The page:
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TGR, Gutenberg, Rubric

March 2015



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TGR, Gutenberg, Rubric

Writing Lessons: Johari Window

I just responded to a question left at nanowrimo and thought I'd put a refresher course up here as well. I'll save most of the Flist by putting it behind a cut.

Okay, so you already know how I plan. I'm a fanatic (though this year's planning looks like prep for an extemporaneous speech for which I don't yet know the subject). So I'm not going to lecture you on how you should or shouldn't plan. I know you will be successful no matter how much or little planning you think you are doing in advance.

Instead, I'm going to offer a technique for getting inside the characters' heads that I found very successfull in both of my last two outings. It's called a Johari Window and you can read about it in my original post on this back in October of '05. But here are some highlights that I think might be helpful.

Set up a grid with one character on the side and one across the top, let's say your detective and your perp. Here's a sample of what that would look like:

a Johari Window applied to a detective story

Now, in any given circumstance, you can take your two main characters and balance them out against this window. The unfolding story usually takes place in the "hidden" quadrant that is what is unknown to both of them. I used this two years ago to go through the five main events in my story and plot the two main characters against this. What did they both know, what did one know that the other didn't, and what did neither of them know?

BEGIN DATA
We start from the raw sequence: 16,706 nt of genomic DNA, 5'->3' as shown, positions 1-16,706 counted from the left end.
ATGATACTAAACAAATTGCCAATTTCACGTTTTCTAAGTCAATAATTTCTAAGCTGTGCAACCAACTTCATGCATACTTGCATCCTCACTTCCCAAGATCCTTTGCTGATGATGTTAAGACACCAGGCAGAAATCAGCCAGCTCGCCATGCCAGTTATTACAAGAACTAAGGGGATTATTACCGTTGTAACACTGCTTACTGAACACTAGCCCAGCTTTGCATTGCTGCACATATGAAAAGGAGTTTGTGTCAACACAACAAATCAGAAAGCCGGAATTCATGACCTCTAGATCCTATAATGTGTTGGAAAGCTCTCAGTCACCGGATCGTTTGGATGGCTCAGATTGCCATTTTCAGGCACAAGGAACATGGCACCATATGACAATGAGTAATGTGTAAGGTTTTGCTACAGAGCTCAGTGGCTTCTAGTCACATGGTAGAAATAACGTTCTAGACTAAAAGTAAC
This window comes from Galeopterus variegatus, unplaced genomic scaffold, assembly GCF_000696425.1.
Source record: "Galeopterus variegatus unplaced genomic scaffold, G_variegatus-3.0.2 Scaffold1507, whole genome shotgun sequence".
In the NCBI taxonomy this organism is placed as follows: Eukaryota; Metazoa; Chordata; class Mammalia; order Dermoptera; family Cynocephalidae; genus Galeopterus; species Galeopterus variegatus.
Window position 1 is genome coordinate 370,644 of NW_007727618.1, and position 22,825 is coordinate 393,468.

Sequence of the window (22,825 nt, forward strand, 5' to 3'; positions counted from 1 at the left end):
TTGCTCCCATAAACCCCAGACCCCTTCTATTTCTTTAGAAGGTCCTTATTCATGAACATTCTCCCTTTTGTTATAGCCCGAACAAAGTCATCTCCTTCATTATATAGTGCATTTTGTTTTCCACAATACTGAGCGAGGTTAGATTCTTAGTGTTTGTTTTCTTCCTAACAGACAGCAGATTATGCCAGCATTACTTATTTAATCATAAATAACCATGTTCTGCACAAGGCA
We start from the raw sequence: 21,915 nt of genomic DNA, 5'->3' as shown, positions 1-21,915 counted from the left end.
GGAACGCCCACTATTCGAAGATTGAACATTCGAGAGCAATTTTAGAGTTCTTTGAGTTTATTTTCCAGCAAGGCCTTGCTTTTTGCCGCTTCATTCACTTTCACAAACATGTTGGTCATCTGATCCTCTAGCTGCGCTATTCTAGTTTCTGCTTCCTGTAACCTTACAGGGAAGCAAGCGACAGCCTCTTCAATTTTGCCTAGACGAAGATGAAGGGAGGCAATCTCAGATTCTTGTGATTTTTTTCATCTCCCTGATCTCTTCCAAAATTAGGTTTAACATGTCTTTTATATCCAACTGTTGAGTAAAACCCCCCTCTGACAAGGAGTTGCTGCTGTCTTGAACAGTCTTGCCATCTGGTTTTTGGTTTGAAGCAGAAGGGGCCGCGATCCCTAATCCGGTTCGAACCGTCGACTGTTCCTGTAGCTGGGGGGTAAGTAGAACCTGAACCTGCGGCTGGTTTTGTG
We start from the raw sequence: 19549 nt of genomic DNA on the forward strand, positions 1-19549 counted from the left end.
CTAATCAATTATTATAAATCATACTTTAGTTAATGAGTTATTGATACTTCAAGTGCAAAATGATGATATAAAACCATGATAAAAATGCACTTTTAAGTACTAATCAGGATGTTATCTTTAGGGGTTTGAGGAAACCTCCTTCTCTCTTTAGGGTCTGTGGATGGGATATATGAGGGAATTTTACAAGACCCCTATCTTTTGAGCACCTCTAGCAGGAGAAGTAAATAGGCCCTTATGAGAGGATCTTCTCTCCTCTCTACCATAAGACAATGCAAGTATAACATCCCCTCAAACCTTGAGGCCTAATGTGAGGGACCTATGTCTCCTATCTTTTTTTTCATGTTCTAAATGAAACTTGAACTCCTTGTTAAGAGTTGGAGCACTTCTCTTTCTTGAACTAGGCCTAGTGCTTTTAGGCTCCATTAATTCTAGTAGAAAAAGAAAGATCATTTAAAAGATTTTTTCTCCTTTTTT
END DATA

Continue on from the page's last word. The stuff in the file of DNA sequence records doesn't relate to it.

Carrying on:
What I find even more helpful, especially when you are thinking of planting red herrings for the mystery (which, indeed, often comes long after the fact), is that you can treat your relationship with the reader in the same way and work with the reader to solve the question. Put yourself across the side as the author and the reader across the top. At any given time in the story, you should be able to show what is known to both of you (you already wrote it), what is known to you that the reader doesn't know (you've got it plotted out), what is known to the reader that you don't know (the reader brings her own assumptions and deduction to the story. The reader may have figured out who did it in the first chapter, but still be reading because they don't know when the detective will discover it), and finally what neither you nor your reader know yet. It's that last "hidden" quadrant that contains the real mystery for your story. It enables you to keep developing and discovering things as you write the story.

I'm going to follow this up with the next of my mystery writing lessons "How to interview a suspect." BTW, you can find more basic information about Johari Windows at Noogenesis.


I'm going to add this comment about using the window for two characters and multiple scenes. When you have two consecutive scenes and you plot what is known and unknown in each, then you have a road map for what you have to do between the scenes. You have to get your characters from the state in the first window to the state in the second window. How are you going to do it? That is the essence of what you will write next.
Thanks for posting about this. I had never heard of the concept of the Johari window, but I've been thinking a lot lately about information transfer in fiction writing. This should be useful.